How to Make a Tussie-Mussie
As in every craft activity, there are many ways to make a small floral bouquet. Find the one that suits your style. Below are some basic guidelines to get you started.
 
If possible, condition your flowers for several hours or overnight. Cut one half inch off the stems on a diagonal to allow maximum water uptake. Place the flowers in tepid water with flower conditioner and set the container in a cool, shady spot in your home. This keeps the flowers fresh and firm.
 
Floral Candidates
Roses, carnations, lavender, button mums, small asters, globe amaranth, bachelor’s buttons, yarrow, baby’s breath, statice, rosemary, mint, basil, parsley, fennel, sage, ferns, dusty miller, tree leaves, scented geranium leaves, lamb’s ear leaves, ivy.
 
Beginner’s Approach
  1. When you are ready to make your tussie-mussie, cut the flowers so that the stems are 4 to 6 inches long. Cut stems with a pair of pruners or sharp scissors. Remove all of the foliage. (It might be easier for you to arrange with longer stems and then cut the bouquet afterwards.)
  2. Take the largest flower and hold it in your left hand. Add a second layer of flowers or herbs, slowly rotating the bouquet as you go. Add a third layer by continuing to rotate the bundle, adding more flowers and herbs. For the final layer add some foliage. You will be adding the flowers in a circular motion creating a spiral.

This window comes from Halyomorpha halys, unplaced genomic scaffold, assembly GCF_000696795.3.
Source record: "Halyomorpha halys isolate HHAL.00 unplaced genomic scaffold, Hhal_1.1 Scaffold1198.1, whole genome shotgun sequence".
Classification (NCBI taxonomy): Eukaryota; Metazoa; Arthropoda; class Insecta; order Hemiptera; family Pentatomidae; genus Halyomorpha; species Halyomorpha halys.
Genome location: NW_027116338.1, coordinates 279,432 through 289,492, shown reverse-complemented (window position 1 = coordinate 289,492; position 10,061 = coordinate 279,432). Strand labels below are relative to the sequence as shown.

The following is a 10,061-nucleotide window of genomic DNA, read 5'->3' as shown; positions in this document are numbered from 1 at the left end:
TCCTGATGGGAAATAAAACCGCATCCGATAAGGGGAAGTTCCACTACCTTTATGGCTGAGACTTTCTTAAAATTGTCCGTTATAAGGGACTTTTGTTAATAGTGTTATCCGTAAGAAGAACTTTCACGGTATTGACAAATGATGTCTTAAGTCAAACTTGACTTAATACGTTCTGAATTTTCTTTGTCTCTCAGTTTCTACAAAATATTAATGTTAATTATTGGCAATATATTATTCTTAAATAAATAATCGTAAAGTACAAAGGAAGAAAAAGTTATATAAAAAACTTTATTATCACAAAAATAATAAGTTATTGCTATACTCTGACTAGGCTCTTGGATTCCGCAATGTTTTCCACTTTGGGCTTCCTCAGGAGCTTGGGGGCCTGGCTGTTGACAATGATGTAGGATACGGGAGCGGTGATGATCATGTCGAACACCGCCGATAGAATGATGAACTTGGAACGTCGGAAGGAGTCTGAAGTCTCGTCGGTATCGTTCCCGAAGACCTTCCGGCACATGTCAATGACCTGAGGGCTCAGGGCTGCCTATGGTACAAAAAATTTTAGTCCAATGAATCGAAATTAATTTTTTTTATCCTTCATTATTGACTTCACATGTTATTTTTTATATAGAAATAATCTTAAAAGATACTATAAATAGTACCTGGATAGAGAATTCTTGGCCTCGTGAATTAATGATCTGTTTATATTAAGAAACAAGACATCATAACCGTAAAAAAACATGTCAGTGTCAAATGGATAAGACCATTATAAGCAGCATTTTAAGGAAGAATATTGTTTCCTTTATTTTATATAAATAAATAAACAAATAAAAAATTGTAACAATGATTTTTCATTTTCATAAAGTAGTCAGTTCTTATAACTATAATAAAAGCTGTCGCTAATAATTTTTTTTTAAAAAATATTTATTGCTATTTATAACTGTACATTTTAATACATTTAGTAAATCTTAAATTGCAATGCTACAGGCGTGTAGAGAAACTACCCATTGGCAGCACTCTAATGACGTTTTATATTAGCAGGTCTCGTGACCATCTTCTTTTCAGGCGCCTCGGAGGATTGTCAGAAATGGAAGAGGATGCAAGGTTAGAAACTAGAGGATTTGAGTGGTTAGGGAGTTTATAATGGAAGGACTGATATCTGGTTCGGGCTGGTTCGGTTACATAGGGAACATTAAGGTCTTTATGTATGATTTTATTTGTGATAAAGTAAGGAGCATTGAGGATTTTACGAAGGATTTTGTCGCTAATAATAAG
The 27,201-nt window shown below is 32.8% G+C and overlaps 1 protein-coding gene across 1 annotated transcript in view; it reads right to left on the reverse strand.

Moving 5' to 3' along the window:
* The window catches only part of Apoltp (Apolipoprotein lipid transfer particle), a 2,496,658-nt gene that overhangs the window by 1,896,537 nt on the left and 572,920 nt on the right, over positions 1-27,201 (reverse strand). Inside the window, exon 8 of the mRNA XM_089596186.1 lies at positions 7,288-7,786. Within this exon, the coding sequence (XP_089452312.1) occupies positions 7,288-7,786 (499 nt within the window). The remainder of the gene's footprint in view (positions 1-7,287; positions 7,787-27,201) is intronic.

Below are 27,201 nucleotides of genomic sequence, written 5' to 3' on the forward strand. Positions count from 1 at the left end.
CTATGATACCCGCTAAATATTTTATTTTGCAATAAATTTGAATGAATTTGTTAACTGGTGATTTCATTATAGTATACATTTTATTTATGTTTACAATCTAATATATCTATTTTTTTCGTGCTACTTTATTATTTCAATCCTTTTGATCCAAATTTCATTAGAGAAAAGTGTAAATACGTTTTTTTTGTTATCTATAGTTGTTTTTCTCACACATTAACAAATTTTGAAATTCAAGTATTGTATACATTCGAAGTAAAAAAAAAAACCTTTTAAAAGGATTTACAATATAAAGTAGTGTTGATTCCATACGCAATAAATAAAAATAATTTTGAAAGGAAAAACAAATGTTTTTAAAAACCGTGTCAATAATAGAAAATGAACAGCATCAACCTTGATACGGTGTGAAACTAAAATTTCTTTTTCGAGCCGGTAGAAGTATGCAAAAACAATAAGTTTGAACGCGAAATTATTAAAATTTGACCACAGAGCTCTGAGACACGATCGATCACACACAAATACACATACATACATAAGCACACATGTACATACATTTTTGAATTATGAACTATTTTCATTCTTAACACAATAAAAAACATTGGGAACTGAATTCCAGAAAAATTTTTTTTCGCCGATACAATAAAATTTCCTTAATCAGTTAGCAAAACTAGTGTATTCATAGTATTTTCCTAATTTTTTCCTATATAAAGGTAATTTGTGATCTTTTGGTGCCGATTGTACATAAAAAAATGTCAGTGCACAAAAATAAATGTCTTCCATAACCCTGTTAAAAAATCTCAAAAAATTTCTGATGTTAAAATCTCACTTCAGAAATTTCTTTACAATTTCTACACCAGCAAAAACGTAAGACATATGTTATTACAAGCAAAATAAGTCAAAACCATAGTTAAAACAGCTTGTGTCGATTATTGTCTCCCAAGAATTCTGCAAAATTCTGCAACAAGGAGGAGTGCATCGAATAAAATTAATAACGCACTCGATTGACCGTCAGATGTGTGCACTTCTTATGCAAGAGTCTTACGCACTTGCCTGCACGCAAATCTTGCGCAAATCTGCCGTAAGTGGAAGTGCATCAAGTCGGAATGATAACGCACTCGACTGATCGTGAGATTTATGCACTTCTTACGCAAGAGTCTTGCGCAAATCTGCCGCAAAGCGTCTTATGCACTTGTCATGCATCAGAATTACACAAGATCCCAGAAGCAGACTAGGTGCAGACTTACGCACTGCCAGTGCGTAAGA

3. Secure the stems with a rubber band. Take the rubber band and slide it over 2 to 3 stems. Then coil the rubber band several times around the entire bundle of stems, sliding it over 2 to 3 more stems towards the end of the bunch. The rubber band will look as if you twisted a wire around the stems. You can also wrap the stems with floral wire or pipe cleaners.
  4. (Optional) Take a paper doily. Gently fold in half and make a straight 1 to 1½ inch cut through the center. Unfold, fold in half in the other direction, and make a similar cut. You will be making a small X cut in the center of the doily that you can slide the stems through. The measurement of the cut will depend on the diameter of your bundle of stems. Secure doily with florist pins.
  5. Cover the base of the stems with damp sphagnum moss or a damp paper towel. Wrap with either aluminum foil or plastic wrap. Camouflage the foil or plastic wrap with a ribbon or handkerchief.
Tips
If you are handy with floral arrangements, you can wrap the center stem with floral tape and secure the other stems with tape as you go. Remember to stretch the tape so that the tension is firm and even, and the bundle sticks together. The stems should be dry when you work with floral tape.
 
Wrap the stems with moss and plastic wrap. Cover plastic wrap with floral tape. Starting from the top of the stem, stretch the tape and wind down the stem diagonally, overlapping as you go. If this is too labor intensive, you can wrap the different layers of flowers rather than the individual stems with pipe cleaners or floral tape. The more stems you wrap individually, the sturdier the bouquet will be. Decorate with ribbon.